Cisplatin was freshly diluted in standard medium at a final concentration of 20 μM immediately before use. In particular, spheroids were treated by replacing 50% of the supernatant with cisplatin-supplemented standard medium using a manual 8-channel pipette. In parallel, spent medium from untreated reference spheroids was replaced with fresh drug-free standard medium.
At the time of irradiation, the operator, working under the sterile laminar flow hood, transferred homogeneously-sized spheroids treated or not with cisplatin 20 μM to low-attachment 96-multiwell plates (one spheroid/well), each well previously filled with 200 μl of fresh culture medium (Figure 2a). The 96-multiwell plates containing the MCTS were inserted into a custom built plexiglass phantom (40 × 40 × 8 cm) (Figure 2b) composed of two slabs of equal size (40 × 40 × 4 cm) in which a central recess has been created at the radiation isocenter to house the microtiter plate and irradiated in a single dose of 20 Gy (delivered over about four minutes).
The same plexiglass phantom was used for the irradiation of 96-multiwell plates containing the cells grown as monolayers and exposed or not to cisplatin 20 μM.
The phantom was irradiated using a 6-MV photon beam delivered by an Elekta Synergy linear accelerator (Elekta Oncology Systems, Stockholm, Sweden) (Figure 2c), the same machine used on a daily basis to deliver radiotherapy to patients and periodically subject to specific quality assurance checks.
Briefly, two photon beams (parallel opposed fields of 20×20 cm2 defined at the machine isocenter of 100 cm from the source) were used to deliver a single dose of 20 Gy (Figure 3a,b) at the isocenter located at the centre of the recess containing the microtiter plate or the flasks (Figure 3c). The delivered dose was calculated using the Philips Pinnacle 3 radiation therapy planning system (Philips Healthcare, DA Best, The Netherlands) customized with the geometric and dosimetric characteristics of an Elekta Synergy linear accelerator. In particular, the dose distribution was calculated on a CT data-set of the water-equivalent phantom previously scanned on a Philips Brillance BigBore CT (Figure 3c). The resulting treatment plan showed an excellent calculated dose uniformity in the plexiglass phantom irradiated with two opposing beams, and the 6-MV photon energy ensured perfect equivalence between plexiglass and water (the main component of human soft tissue), as shown by the dosimetric evaluation.
Calibrated radiochromic EBT3+ films (Gafchromic EBT Films, International Specialty Products, Wayne, NJ, USA) were used to verify the exactness of dose deposition calculated by treatment planning system (TPS) Pinnacle 3. The radiochromic films were cut and placed above (surface source distance [SSD] 99 cm) and below the plate (SSD 101 cm) to record the planar dose deposition. The two pieces of film were irradiated with an open beam of 20 × 20 cm in anteroposterior (AP; film at SSD 101 cm) and posteroanterior (PA; film at SSD 99 cm) configuration and scanned after 16 h using an EPSON Expression 10000XL flat bed scanner (Epson, Milan, Italy). The net optical density (netOD) was converted to dose with home-made MATLAB software (DoseTool5) using the formalism described by Devic et al.. The comparison performed with the open source DoseLab 4.00 (http://doselab.sf.net) between the TPS calculated dose and the radiochromic measured dose showed good, uniform agreement resulting in a gamma distribution image (Dose/Distance criteria of 5%/5 mm) with 98.4% (at SSD 99 cm) and 97.8% (at SSD 101 cm) of pixels passing the gamma test.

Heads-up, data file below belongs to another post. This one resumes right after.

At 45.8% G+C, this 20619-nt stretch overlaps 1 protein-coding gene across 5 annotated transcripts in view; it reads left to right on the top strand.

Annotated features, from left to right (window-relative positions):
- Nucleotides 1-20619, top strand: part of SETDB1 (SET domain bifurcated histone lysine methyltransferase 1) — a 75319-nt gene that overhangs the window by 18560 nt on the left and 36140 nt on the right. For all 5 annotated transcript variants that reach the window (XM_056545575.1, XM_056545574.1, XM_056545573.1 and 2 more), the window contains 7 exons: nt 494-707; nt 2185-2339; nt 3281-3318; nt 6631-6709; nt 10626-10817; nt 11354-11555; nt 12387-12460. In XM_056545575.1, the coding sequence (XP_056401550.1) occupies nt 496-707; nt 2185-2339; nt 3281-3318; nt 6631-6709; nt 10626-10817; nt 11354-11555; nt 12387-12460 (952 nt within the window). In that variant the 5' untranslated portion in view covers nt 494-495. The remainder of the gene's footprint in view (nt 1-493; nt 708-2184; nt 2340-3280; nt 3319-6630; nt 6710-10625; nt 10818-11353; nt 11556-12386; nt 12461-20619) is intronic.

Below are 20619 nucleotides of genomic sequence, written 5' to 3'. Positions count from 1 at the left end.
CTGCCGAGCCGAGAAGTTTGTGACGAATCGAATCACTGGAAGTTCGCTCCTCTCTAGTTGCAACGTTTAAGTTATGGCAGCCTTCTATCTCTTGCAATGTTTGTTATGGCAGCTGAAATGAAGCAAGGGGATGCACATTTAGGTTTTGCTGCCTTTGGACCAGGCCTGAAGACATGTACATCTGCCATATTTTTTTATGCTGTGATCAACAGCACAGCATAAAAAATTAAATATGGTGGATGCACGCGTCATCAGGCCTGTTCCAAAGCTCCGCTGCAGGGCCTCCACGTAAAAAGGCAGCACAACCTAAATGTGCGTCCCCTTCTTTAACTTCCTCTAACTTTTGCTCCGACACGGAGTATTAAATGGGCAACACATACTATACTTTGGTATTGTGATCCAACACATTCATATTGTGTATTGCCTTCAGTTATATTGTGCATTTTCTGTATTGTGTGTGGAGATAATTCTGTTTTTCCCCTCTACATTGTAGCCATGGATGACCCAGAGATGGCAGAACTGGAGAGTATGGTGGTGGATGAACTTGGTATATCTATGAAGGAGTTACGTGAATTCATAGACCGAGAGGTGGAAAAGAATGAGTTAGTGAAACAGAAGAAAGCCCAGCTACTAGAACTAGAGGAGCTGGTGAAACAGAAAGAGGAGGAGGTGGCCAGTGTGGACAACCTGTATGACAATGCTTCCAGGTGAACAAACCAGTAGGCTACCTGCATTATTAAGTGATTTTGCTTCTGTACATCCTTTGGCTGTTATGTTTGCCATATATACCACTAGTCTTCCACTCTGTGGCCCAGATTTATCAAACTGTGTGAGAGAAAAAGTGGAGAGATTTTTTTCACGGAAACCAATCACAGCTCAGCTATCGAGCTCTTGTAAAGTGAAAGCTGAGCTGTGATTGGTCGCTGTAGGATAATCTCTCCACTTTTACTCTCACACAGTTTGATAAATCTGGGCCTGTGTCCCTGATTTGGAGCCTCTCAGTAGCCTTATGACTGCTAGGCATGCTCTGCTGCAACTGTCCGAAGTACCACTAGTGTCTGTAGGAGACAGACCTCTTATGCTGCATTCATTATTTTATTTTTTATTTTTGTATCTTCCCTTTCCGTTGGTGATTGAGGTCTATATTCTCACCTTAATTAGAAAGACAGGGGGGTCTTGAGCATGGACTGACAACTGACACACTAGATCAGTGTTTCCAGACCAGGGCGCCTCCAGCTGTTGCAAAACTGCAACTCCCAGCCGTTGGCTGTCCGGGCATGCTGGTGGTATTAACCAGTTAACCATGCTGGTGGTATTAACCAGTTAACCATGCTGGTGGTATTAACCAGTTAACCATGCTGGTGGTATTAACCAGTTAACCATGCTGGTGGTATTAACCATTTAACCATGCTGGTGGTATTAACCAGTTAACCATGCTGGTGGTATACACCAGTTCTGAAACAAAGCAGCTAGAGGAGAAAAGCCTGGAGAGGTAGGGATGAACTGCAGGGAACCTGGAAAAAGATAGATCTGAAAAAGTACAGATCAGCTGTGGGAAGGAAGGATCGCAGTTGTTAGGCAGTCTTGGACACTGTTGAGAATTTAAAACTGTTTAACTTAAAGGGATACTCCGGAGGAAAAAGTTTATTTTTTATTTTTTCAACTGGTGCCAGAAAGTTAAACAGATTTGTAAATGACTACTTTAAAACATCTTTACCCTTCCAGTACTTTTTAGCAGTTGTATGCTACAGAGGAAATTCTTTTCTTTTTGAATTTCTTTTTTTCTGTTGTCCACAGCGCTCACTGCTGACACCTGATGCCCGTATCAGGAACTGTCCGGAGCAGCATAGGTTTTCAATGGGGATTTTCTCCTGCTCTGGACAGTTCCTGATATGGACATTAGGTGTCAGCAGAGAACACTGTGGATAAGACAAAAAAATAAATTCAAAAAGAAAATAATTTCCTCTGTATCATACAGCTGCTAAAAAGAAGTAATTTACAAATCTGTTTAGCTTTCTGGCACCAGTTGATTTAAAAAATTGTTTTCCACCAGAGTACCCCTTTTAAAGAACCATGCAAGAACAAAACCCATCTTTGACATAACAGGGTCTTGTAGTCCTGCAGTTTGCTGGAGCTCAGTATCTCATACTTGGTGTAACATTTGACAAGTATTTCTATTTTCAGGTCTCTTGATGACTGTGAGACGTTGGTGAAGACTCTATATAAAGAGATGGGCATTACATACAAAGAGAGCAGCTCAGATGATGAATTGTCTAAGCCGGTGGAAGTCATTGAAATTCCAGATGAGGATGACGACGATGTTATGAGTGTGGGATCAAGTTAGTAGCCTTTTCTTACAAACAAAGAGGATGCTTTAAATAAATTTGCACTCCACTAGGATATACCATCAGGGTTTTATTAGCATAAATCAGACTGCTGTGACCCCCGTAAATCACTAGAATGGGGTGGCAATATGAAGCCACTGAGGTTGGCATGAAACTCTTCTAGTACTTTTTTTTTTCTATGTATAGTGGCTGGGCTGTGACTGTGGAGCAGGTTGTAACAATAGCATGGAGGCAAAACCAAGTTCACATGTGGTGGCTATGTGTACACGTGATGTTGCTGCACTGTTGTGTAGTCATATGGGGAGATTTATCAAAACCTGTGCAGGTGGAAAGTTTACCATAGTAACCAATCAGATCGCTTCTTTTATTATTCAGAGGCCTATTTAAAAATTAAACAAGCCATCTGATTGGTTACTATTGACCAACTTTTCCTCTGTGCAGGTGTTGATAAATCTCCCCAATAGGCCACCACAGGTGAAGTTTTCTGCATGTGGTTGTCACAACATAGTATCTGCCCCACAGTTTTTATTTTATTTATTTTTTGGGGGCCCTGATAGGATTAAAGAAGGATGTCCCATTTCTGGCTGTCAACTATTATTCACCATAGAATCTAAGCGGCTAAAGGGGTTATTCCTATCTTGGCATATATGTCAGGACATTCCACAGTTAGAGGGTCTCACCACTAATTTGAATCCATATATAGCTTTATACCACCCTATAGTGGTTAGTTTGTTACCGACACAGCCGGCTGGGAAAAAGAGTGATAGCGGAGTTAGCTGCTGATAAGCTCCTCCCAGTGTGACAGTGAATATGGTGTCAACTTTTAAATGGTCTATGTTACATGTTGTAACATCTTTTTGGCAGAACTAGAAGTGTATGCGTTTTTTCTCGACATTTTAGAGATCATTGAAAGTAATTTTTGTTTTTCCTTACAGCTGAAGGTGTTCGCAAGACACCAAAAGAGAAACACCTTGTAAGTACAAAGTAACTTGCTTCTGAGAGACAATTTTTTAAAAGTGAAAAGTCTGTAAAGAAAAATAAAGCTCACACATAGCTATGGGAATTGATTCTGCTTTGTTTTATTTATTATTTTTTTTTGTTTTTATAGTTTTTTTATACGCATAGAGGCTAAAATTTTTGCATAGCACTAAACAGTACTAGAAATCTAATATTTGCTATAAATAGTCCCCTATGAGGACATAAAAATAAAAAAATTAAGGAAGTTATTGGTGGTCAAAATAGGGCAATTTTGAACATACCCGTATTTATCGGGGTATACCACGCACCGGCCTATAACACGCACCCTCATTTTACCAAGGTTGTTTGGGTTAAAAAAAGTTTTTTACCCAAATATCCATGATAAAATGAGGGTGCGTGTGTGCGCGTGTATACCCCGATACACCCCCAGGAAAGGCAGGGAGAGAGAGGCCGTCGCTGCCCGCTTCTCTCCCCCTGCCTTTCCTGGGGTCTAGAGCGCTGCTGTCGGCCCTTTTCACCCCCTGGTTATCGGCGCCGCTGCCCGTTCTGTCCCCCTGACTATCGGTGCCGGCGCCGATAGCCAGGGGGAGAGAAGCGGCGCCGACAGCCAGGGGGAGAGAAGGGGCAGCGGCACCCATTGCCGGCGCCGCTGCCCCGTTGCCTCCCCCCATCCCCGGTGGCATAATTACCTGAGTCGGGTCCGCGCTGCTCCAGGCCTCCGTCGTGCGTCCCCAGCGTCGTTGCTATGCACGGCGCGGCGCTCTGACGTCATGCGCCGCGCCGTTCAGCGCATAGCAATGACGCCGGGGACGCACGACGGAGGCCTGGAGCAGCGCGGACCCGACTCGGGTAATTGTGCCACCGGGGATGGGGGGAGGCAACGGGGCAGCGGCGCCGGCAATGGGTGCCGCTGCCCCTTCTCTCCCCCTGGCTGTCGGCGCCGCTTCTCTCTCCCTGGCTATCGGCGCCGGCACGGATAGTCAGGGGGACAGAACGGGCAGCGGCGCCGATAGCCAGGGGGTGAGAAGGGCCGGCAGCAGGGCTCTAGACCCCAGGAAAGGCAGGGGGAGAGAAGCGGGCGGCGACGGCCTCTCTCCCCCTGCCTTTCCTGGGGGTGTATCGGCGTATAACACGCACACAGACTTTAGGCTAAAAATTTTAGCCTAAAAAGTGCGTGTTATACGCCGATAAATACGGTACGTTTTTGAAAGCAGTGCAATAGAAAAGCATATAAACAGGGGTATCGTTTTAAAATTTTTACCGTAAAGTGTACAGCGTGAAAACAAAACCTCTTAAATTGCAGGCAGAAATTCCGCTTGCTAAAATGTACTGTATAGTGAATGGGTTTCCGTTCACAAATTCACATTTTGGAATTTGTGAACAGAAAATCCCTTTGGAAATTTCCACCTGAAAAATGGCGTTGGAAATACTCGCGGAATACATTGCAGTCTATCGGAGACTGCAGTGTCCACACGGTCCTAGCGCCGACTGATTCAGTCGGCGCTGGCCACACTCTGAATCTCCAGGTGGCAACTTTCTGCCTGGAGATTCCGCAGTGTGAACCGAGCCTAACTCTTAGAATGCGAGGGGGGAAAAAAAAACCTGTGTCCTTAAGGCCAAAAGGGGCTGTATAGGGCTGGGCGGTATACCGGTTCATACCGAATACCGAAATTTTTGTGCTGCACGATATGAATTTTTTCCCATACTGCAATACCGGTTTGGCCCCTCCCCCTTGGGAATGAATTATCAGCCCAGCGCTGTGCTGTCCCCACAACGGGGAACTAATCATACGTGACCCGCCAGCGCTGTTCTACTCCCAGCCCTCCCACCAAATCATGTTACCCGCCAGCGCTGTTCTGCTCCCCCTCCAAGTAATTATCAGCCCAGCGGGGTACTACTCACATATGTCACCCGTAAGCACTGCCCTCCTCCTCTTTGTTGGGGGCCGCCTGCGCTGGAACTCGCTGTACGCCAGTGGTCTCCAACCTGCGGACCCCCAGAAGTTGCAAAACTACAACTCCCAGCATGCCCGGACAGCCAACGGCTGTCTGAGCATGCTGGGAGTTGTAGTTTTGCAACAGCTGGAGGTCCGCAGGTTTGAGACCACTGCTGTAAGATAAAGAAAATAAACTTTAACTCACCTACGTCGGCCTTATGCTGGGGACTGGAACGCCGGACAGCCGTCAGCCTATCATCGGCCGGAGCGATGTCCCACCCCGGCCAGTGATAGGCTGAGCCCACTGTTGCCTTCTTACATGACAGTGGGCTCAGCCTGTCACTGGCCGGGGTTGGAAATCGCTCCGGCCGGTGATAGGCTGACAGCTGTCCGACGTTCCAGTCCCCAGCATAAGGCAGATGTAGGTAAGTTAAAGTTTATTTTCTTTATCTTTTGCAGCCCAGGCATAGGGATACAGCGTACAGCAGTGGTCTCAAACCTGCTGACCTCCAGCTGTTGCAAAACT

A comparison between the calculated and measured planar doses at SSD 99 cm is shown in Figure 4.
A comparison between the mass attenuation coefficient (red line) and the mass energy-absorption coefficient (black line) for plexiglass (dotted line) and water (solid line) as a function of photon energy is illustrated in Figure 5. The plots for the two materials are superimposable in the range of energy of interest.
At the end of irradiation, the multiwell plates containing irradiated or cisplatin-treated and irradiated (2 Gy) spheroids were placed in a CO2 incubator at 37°C for 20 days during which time medium was changed daily.
Histological staining and immunohistochemistry
Before hematoxylin and eosin staining, the cells, grown as monolayers on a Lab-Tek® Chamber Slide™ System (Nalge Nunc International, Rochester, NY, USA), were directly fixed on the slide with 10% buffered formalin. Histological staining was also performed on serial sections obtained from tumor spheres, included in collagen (StemCell Technologies), fixed in 10% buffered formalin and embedded in paraffin. Five-micrometer-thick sections were stained with hematoxylin and eosin for (morphological) photomicroscope (Zeiss, Axioscope 40) evaluation.
For the immunohistochemical determinations, anti-cleaved caspase 3 (diluted 1:200) and anti-HMGB-1 (diluted 1:400) antibodies (Cell Signaling Technology Inc., Celbio, Milan, Italy) were used. Tissue sections were treated with epitope retrieval solution [0.01 mol/L citrate buffer (pH 6.0)] in a water bath at 98.5°C for 40 min followed by a 20-min cooling period at room temperature. An anti-rabbit secondary antibody (Bond Polymer Refine, Leica Biosystems, Milan, Italy) was used to detect the primary antibodies. Cells were analyzed with a Zeiss Imager M1 microscope (Milan, Italy) and the images were recorded using a Zeiss AxioVision camera (Milan, Italy).
Transmission electron microscopy
CAEP cells grown as monolayers or as MCTS were fixed in 2.5% glutaraldehyde in 0.1 M phosphate buffer for 2 h at 4°C and post-fixed in 1% OsO4 in 0.1 M phosphate buffer for 1 h at 4°C. Subsequently, samples were dehydrated in a graded series of ethanol and embedded in Epon resin (Sigma Aldrich, St. Louis, MS, USA). Ultrathin sections were counterstained with uranyl acetate and lead citrate and observed under a Philips CM10 electron microscope (FEI Company, Eindhoven, The Netherlands). Images were digitally captured by SIS Megaview III CCD camera (FEI Company, Eindhoven, The Netherlands).